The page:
Scenic USA - California
Death Valley National Park
|Photos by Ian Parker
Ian Parker Photography
The name Death Valley often stirs up an image of a parched prospector, near death, crawling on his hands and knees through the hot desert sand. Death Valley does have some extreme and inhospitable areas, but the majority of the
national park supports a variety of life. Thousands of plants and animals have adapted in various ways to cope with one of the hottest, driest areas of the Great Basin Desert. In a park filled with surprises, about 600 different plant species call Death Valley home. Plants vary from the brittlebush, found in dry valleys and washes, to the bristlecone pine found at altitudes of 10,000 feet. A land of extremes, Death Valley is the lowest point in the Western Hemisphere. Here nearly 550 square miles lie below sea level and a large portion is covered in a salt pan were visible life does not exist.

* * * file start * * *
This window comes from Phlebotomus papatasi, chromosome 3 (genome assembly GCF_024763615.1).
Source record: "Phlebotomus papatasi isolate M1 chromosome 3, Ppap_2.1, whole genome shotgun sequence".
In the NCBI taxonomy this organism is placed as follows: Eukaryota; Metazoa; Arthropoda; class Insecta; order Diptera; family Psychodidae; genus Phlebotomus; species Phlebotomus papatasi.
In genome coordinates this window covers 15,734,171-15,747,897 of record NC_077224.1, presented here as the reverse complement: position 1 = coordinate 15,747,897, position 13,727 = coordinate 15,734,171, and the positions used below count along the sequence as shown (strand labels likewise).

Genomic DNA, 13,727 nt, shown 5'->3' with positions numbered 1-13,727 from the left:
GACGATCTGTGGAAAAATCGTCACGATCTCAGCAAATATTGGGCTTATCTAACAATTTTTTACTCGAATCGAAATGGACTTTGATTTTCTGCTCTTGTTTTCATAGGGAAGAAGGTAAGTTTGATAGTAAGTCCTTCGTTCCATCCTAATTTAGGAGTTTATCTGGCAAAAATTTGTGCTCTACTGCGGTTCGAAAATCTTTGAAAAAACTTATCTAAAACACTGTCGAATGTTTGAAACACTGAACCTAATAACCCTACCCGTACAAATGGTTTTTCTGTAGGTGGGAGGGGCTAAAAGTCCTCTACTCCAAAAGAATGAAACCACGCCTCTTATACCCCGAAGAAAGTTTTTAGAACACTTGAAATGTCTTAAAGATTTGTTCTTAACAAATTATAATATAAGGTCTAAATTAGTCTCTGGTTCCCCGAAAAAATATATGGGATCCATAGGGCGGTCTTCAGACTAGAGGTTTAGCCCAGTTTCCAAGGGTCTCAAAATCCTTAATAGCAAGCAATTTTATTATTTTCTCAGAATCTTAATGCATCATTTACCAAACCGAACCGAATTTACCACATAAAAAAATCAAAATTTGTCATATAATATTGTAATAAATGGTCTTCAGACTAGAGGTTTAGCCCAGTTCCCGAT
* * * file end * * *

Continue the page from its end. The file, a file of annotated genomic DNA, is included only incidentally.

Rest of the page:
This California park, a converted national monument, boasts to be the largest national park in the lower forty-nine states, encompassing 3.4 million acres. Despite its harsh and dry conditions, area seeps and springs support a large population of larger mammals. Desert Bighorn sheep, legendary for their nimble footwork, make their home among the mountains which surround the valley. Other mountain dwellers include cougars, foxes, deer, badgers and coyotes. Birds also make their home in Death Valley, and surprisingly it's a very long checklist. Beginning in the first few weeks in March and lasting through mid-May, northbound waves of migratory birds join residents for a brief stopover in the park. The fall migration gets underway by early August and peaks during the last weeks of September. This very long north-south running valley acts as a funnel for migrating birds, a birder's paradise during the cooler months of the year.
The first visit to Death Valley National Park may change many preconceived ideas about Death Valley, but the park still has its great sand dunes. Another surprise, the park's dunes cover less than one percent of the land area, but are always one of the top items on a visitor's must see list. There are five sections of dunes, with Mesquite Flat Dunes one of the easiest to visit near Stovepipe Wells.
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